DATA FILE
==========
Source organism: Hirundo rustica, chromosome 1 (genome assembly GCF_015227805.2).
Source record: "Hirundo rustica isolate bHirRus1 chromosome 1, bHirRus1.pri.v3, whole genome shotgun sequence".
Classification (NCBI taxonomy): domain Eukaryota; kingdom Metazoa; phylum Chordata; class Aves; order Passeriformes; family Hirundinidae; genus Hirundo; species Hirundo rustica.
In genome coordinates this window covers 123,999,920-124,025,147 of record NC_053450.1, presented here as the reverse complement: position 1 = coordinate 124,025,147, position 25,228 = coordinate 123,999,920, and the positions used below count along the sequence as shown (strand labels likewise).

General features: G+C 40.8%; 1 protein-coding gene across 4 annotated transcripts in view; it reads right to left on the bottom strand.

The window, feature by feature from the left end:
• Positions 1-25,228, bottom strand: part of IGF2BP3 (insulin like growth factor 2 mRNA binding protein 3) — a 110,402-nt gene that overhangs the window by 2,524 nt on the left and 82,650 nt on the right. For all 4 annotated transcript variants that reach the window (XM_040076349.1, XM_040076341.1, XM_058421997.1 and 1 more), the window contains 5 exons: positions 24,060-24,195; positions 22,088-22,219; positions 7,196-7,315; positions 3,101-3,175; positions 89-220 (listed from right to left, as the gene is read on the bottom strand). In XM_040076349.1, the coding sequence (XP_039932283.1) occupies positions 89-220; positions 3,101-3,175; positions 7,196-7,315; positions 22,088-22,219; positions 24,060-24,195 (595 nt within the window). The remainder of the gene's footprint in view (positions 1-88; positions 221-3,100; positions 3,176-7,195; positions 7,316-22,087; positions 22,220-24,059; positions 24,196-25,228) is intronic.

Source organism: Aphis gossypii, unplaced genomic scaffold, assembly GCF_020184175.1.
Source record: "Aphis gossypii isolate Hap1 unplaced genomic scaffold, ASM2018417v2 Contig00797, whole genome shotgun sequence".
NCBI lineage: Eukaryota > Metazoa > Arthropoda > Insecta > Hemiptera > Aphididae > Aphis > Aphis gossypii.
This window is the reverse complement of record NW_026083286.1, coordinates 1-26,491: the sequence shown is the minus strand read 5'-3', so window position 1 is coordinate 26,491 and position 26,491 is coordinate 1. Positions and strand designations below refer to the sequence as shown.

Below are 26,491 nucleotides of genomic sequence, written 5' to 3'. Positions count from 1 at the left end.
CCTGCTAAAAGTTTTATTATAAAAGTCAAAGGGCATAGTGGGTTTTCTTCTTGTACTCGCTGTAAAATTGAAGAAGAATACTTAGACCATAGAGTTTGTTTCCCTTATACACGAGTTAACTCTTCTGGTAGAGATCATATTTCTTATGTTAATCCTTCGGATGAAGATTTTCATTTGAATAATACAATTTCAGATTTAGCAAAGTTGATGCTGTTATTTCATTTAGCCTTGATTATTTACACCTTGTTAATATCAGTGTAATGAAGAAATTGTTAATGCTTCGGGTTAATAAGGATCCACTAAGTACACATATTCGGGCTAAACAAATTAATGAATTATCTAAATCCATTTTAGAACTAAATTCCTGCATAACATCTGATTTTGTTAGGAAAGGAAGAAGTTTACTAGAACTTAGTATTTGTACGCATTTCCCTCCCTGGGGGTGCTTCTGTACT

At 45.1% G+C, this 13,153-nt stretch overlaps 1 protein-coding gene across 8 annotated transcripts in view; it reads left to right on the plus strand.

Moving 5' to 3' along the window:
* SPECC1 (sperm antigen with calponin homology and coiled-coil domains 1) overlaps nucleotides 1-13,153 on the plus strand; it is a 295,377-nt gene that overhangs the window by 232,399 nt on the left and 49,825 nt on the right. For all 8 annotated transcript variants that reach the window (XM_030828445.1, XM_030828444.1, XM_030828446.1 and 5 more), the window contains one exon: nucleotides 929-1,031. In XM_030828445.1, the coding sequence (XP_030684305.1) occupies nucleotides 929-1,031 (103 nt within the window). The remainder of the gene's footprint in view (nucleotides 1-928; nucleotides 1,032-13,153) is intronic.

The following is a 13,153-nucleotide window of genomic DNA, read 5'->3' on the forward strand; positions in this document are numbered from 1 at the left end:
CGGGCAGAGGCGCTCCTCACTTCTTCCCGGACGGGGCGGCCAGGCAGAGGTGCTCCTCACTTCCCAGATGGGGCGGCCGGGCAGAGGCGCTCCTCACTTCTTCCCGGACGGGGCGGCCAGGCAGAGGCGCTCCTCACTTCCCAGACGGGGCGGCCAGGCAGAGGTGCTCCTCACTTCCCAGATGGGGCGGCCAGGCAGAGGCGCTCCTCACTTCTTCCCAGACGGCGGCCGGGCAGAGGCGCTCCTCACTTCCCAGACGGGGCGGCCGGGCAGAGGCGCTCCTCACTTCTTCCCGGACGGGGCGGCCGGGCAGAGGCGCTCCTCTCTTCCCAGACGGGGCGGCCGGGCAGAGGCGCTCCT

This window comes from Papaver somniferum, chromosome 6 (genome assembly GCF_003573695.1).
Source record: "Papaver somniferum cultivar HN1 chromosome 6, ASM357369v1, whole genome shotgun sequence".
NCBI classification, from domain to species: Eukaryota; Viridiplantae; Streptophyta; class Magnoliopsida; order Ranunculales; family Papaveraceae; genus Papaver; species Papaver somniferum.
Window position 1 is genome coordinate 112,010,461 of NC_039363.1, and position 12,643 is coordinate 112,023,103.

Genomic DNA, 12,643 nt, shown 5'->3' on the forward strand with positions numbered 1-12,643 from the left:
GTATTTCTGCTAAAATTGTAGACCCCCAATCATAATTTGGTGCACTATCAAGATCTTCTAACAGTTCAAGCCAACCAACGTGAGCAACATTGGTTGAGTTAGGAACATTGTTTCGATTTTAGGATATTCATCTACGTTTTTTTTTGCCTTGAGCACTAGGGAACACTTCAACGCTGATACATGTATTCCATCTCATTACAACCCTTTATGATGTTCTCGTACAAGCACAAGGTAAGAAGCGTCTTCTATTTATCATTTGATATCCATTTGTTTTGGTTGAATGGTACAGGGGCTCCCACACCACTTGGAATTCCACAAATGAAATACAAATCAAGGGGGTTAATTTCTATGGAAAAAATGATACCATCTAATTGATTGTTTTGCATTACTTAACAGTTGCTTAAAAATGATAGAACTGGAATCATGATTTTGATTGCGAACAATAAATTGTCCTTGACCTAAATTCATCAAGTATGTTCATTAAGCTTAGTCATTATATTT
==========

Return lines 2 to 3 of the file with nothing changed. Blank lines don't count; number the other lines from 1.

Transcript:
Source record: "Hirundo rustica isolate bHirRus1 chromosome 1, bHirRus1.pri.v3, whole genome shotgun sequence".
Classification (NCBI taxonomy): domain Eukaryota; kingdom Metazoa; phylum Chordata; class Aves; order Passeriformes; family Hirundinidae; genus Hirundo; species Hirundo rustica.